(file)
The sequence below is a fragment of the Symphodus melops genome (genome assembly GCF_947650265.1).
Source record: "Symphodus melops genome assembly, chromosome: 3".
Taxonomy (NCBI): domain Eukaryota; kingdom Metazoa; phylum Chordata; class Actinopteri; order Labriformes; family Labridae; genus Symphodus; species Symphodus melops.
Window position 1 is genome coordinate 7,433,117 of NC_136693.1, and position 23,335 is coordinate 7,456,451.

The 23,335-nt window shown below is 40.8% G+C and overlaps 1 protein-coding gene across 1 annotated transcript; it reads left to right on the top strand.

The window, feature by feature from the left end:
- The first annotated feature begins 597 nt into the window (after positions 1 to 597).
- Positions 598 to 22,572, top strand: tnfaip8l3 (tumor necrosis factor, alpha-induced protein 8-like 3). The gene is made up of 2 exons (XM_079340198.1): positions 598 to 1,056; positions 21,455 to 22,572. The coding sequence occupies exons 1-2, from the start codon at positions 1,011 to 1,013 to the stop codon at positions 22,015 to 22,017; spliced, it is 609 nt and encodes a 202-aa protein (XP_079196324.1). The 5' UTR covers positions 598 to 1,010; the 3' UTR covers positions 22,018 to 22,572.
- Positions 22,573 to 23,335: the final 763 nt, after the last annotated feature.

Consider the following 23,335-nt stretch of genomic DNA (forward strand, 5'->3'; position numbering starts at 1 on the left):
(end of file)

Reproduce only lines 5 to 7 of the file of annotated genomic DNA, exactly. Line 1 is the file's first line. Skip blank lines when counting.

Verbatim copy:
The 23,335-nt window shown below is 40.8% G+C and overlaps 1 protein-coding gene across 1 annotated transcript; it reads left to right on the top strand.

The window, feature by feature from the left end:
- The first annotated feature begins 597 nt into the window (after positions 1 to 597).